One Monday morning one of the guys asked what I had done that weekend, so I told him that me and my bud had gone out, naming off the clubs we had hit except the one I had never been to before and I had not seen a name on it. It was not in the normal tourist area with people packed in dancing and music that could be heard a block away. 

This place was clearly much more local. There were men just sitting on barstools with much less party energy and quieter music. My friend had greeted people in the local language, which I don't speak, and proceeded to a darker back room, where there were only a few people and the music was more appropriate for dancing. 

As I'm describing this place to my friend that Monday morning, he stops me and says, "Did he take you to the whore house?" I said, "I don’t think so.

I proceeded to describe where it is located, and he looked at me and said, "Kristy, he took you to the whore house.

Suddenly things made sense to me like the very large woman standing in front of an even larger man sprawled out in a chair, with his hands hiking her shorts up her butt crack and licking her behind, the beautiful girl that was dancing with a not so attractive man that she seemed very uninterested in yet she plastered a fake smile on her face and tried to hold him a bit away from her body, the stripper pole off to the side (not in use so it made it easy to dismiss in my mind), and how long it took my friend to return to the main bar to get drinks. 

I was suddenly conscious of the eyes that had been on me as I walked in; it was like in the movies when the music screeches to a halt and all eyes turn to look at you. I'm used to not blending in since I'm very tall compared to most of the women there, so I downplayed it as normal. I realized then no one had bothered me only because I was with him and they assumed I was one of his women.

Sometimes ignorance is bliss and leads to great memories of things you'd otherwise have not experienced if you had known what you were getting into.”

Kristy W., USA

a mom wearing glasses holding a mug taking a selfie outside her house
Melanie with her cup of coffee, at home

6. The One Who's Still Waiting

“New expat in South Africa: met some nice ladies at my son's school. We started chatting in the car park while waiting to pick up the kids. Some of them mothers were so nice, they said, "we MUST meet for a coffee.”

Still waiting for those invitations to happen.

15 years later!”

Melanie G., Germany

7. The One With 44 Anuses

“It took me a while when I moved to Spain to understand that 'years' (año) was pronounced differently than anus (ano).

So yes, I did end up telling a doctor that, “I had 44 anuses” and another time asking, “how many anuses the warrantee for a printer was for.” I still feel sick when I think of it.”


beatiful photography of a woman smirking at the camera in the Malaysian countryside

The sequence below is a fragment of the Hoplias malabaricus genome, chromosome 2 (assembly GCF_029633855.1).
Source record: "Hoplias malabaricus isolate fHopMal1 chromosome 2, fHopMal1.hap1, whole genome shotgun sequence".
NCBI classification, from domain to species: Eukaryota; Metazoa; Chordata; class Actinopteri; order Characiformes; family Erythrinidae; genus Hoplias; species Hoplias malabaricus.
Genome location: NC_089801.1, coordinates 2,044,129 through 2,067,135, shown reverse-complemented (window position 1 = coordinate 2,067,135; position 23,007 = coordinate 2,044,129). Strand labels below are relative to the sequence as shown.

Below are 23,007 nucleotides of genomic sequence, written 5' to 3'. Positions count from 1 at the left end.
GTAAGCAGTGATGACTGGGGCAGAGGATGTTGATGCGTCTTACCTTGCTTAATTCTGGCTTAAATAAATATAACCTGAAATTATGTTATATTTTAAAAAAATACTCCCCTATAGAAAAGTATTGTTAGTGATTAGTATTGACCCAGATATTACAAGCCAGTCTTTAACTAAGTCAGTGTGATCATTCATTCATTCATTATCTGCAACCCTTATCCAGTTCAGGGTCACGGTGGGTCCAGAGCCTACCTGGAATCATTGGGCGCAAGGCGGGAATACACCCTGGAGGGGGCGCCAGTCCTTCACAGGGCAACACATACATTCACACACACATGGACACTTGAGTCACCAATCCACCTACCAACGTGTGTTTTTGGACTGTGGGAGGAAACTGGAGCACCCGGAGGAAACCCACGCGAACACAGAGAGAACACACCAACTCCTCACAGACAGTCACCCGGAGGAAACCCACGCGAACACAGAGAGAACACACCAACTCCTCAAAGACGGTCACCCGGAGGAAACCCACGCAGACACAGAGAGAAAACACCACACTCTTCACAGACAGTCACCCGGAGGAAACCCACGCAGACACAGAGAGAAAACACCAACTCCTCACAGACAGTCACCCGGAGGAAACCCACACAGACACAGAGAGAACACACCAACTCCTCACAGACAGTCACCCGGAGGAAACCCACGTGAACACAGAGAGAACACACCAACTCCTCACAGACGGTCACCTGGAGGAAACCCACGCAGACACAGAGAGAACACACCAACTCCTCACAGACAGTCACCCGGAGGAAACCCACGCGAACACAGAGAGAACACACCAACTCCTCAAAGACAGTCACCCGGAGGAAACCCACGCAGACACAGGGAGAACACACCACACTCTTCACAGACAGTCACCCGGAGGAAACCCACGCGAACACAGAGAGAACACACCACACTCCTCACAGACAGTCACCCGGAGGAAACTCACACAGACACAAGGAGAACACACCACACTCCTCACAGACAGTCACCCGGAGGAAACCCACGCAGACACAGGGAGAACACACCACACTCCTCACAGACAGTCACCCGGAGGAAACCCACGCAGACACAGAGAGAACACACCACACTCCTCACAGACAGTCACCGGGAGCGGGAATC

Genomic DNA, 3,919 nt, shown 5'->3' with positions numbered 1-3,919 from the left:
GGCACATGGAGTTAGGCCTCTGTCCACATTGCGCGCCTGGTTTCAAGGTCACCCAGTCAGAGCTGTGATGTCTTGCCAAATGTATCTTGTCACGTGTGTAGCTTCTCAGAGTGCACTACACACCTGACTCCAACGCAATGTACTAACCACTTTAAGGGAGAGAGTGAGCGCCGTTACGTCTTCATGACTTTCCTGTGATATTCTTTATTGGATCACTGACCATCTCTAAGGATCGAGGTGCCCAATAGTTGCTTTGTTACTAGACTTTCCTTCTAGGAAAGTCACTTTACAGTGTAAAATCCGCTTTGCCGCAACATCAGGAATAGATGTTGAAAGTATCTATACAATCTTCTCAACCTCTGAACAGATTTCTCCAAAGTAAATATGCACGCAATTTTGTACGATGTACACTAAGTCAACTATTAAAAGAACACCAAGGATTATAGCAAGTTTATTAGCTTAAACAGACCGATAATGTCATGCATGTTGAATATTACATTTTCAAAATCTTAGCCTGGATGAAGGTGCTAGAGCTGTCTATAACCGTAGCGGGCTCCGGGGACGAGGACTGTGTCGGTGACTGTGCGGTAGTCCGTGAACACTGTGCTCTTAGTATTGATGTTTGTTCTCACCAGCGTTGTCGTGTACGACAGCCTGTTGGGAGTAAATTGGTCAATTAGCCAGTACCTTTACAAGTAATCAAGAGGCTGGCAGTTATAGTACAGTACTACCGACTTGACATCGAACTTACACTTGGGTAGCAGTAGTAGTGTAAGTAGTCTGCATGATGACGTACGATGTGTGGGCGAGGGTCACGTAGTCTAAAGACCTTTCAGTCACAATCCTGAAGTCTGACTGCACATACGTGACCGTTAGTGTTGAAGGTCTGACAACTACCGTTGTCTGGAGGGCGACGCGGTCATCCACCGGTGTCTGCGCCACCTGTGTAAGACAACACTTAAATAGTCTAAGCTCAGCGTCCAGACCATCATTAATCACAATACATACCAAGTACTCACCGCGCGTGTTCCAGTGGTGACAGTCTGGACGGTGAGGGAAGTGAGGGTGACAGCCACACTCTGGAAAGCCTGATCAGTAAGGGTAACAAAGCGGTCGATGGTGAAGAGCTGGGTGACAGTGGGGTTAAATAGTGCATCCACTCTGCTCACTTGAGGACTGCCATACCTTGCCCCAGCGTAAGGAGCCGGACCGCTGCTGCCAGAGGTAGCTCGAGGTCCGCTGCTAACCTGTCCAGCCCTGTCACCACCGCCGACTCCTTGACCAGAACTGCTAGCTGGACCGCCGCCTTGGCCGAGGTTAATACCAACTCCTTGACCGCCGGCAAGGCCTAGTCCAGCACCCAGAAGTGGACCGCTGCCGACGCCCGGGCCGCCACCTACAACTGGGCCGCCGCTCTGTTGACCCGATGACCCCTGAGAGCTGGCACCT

Spencer, hanging out in Malaysia

9. The One That Likes To Sing

“I live in a Muslim village and during Maghrib (evening prayer), I was singing at the TOP of my lungs in one of the buildings and when I came out everyone was looking at me weird and I didn’t know why.

My Malaysian friend pulled me aside and was like, "Umm, it’s okay, it's okay, but just so you know its kind of weird to be like really loud during prayer times in the village." Soo embarrassing!”

Spencer M., USA

8. The One With the Phrase Book

“First day in Vietnam. I had bought a Vietnamese phrase pocketbook before arriving and was feeling confident that it would be my best ally (ha).

Went for phở and tried to order the bill, only to have the server answer to me in Vietnamese and I didn’t understand anything until he got the calculator to show me the price.”

MARIA F., Ecuador

9. The One That Likes To Sing

“I live in a Muslim village and during Maghrib (evening prayer), I was singing at the TOP of my lungs in one of the buildings and when I came out everyone was looking at me weird and I didn’t know why.

My Malaysian friend pulled me aside and was like, "Umm, it’s okay, it's okay, but just so you know its kind of weird to be like really loud during prayer times in the village." Soo embarrassing!”

Spencer M., USA

Emilie, an expat living in Colombia

10. The One Who Took The Wrong Bus

“I had just arrived to Fusagasugá, Colombia to teach English for the year, I’d finished my day of classes and was about to take a bus to head back home. A bus drove by with the sign in the front window of the place I was going to so I waved and hopped in. 

20 minutes later we’re heading in a different direction until I’m the only one left on the bus and the driver turns around and asks me, “Where are you going?” I’m super confused at this point and let him know that I was going to the place on the sign. 

He takes a look at it and says, “Oops I should have turned that around,” then he asks exactly where I need to go and tells me to hop in the front seat, so I do and we head towards my place. 

He’s super chatty by now and by the time he drops me off he asks for my number. Typical…”

Emilie J., Canada

The ability to laugh at yourself and take the moments too seriously are a huge part of having a successful life abroad. The point is never to laugh at or get frustrated with the culture or language you don't understand but to take it all in stride. Know these are learning moments and hilarious stories for you to share.